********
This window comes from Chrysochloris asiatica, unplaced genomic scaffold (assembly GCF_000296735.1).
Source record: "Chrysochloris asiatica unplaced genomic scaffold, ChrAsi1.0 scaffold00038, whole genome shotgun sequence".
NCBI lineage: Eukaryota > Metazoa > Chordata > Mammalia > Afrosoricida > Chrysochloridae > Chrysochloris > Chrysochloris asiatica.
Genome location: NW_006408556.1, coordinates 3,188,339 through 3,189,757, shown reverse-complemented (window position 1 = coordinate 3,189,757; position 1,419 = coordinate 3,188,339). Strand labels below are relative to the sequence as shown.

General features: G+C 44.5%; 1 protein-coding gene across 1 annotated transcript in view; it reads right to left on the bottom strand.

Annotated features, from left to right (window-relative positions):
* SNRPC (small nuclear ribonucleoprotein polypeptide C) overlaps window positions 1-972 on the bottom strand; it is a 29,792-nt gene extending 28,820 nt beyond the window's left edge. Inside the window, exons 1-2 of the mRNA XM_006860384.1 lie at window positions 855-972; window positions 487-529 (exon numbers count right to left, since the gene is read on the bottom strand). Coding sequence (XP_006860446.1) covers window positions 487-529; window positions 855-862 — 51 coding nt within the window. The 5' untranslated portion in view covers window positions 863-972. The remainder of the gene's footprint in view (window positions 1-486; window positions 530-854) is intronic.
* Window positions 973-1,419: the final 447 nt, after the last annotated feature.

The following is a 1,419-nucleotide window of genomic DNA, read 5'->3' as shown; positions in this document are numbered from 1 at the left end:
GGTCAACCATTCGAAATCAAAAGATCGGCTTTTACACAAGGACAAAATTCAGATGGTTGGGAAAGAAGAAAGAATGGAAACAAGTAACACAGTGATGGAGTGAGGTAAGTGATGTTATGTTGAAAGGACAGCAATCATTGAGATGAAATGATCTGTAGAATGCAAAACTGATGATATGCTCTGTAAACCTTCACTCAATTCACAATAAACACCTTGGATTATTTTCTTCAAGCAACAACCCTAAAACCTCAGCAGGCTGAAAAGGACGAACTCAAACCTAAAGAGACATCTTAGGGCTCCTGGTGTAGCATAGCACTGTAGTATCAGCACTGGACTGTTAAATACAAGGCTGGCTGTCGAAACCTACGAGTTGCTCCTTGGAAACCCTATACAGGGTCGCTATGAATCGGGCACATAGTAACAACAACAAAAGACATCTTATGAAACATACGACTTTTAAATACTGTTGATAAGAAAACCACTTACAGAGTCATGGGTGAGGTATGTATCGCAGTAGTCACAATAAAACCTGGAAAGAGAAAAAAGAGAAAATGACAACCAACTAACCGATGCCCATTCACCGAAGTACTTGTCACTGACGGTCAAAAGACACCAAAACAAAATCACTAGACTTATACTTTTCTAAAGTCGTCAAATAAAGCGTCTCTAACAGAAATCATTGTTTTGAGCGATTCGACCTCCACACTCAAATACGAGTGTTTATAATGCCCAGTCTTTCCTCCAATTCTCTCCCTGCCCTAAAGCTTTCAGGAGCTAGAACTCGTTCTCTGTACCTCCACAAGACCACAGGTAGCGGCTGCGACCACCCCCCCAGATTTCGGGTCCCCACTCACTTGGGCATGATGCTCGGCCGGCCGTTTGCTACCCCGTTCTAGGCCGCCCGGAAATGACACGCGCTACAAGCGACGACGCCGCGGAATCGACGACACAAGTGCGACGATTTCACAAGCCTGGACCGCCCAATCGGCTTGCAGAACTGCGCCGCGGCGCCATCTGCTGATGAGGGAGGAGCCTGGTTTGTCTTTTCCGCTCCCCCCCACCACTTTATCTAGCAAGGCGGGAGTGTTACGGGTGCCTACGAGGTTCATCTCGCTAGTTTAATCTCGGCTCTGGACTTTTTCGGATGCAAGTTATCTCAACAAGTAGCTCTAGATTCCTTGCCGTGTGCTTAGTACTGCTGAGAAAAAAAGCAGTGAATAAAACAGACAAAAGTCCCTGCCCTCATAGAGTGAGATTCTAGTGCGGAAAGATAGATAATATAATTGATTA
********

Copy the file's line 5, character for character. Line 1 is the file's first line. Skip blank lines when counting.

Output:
General features: G+C 44.5%; 1 protein-coding gene across 1 annotated transcript in view; it reads right to left on the bottom strand.